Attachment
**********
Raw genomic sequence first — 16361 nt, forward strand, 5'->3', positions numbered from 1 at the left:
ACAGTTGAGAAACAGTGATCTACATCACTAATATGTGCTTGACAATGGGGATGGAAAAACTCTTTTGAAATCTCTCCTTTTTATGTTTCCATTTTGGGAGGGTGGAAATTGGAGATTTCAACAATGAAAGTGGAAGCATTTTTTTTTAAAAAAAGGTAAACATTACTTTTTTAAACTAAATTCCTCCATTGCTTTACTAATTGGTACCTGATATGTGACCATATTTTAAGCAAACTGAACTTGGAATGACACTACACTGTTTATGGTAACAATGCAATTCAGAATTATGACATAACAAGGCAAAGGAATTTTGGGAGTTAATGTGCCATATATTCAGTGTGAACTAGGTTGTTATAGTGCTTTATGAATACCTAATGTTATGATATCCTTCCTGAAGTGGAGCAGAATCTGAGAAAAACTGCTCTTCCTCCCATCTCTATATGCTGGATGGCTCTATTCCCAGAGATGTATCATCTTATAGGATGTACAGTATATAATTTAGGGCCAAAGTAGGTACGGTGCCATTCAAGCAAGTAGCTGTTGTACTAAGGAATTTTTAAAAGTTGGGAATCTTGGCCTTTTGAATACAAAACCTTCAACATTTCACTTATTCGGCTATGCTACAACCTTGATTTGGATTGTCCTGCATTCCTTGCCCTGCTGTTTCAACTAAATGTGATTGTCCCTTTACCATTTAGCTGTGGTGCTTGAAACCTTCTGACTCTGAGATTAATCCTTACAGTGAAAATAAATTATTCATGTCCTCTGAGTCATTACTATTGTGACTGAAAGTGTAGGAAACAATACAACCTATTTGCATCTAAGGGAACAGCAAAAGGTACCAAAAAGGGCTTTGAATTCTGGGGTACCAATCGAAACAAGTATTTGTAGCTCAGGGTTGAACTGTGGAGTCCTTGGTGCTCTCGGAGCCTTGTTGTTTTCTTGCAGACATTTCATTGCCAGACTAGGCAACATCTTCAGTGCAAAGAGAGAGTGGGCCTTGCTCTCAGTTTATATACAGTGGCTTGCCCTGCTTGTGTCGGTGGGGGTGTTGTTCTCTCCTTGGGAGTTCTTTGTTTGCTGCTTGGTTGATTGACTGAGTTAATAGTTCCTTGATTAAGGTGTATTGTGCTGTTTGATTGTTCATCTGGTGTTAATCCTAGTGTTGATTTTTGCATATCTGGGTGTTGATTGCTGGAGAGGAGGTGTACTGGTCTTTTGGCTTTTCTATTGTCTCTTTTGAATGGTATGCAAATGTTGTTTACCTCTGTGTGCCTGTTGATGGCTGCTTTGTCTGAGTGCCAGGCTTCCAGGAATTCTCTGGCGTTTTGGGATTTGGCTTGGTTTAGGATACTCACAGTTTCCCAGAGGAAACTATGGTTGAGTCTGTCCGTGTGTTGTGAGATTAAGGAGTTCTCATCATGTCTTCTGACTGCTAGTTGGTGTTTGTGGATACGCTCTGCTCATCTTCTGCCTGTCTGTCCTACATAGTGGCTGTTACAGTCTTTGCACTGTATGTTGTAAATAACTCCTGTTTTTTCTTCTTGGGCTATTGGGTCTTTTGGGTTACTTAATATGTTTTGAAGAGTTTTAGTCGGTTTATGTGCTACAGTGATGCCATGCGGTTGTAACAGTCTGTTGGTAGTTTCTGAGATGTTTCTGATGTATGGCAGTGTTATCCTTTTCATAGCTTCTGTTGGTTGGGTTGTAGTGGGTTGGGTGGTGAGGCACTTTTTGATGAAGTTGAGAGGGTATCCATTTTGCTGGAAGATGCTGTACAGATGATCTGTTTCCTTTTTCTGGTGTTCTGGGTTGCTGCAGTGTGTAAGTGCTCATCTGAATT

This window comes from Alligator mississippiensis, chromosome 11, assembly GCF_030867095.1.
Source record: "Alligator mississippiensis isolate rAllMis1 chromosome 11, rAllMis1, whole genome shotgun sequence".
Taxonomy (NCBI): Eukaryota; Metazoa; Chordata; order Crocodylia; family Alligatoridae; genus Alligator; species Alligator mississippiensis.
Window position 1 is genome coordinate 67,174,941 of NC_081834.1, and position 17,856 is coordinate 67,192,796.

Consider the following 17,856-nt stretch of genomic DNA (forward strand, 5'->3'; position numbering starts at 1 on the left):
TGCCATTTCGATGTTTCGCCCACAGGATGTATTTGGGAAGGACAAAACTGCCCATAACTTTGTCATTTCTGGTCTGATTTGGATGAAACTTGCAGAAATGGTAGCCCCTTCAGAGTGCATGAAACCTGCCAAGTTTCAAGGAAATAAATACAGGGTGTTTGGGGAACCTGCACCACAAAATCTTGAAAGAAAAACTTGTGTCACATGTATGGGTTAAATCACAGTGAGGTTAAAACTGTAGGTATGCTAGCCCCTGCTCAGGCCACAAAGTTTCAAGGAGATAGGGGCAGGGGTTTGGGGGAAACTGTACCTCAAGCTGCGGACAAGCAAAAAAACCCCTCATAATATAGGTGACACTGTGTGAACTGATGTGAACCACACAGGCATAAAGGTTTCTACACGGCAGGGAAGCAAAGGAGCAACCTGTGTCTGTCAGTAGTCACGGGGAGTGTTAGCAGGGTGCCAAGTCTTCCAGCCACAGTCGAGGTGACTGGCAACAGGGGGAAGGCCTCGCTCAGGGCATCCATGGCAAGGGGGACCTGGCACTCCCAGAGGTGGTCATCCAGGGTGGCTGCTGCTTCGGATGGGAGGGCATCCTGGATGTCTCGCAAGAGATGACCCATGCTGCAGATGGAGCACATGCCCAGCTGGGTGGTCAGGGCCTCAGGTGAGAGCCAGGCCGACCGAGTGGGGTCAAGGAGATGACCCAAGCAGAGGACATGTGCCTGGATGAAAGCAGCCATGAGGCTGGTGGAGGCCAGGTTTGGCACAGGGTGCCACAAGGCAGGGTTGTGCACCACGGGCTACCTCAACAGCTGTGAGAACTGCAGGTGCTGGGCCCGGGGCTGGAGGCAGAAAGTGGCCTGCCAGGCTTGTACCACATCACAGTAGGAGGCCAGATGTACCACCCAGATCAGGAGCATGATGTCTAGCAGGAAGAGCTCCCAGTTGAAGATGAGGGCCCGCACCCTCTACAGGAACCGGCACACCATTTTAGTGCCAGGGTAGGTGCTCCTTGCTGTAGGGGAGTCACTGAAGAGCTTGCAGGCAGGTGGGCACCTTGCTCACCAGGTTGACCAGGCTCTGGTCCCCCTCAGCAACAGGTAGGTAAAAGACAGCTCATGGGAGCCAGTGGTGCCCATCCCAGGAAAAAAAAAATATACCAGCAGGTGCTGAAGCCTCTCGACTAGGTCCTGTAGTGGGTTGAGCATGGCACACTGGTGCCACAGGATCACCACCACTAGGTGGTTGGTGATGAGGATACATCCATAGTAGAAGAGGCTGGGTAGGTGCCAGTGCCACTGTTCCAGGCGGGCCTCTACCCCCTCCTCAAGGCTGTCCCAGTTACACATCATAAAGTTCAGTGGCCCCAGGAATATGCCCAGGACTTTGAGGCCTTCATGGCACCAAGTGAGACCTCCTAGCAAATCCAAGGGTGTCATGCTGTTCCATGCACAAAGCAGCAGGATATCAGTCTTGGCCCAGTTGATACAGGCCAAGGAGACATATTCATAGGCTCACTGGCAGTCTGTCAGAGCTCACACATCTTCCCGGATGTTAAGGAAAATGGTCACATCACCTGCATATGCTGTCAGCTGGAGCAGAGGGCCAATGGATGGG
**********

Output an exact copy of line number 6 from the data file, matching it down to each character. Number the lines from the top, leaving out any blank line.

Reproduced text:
Window position 1 is genome coordinate 67,174,941 of NC_081834.1, and position 17,856 is coordinate 67,192,796.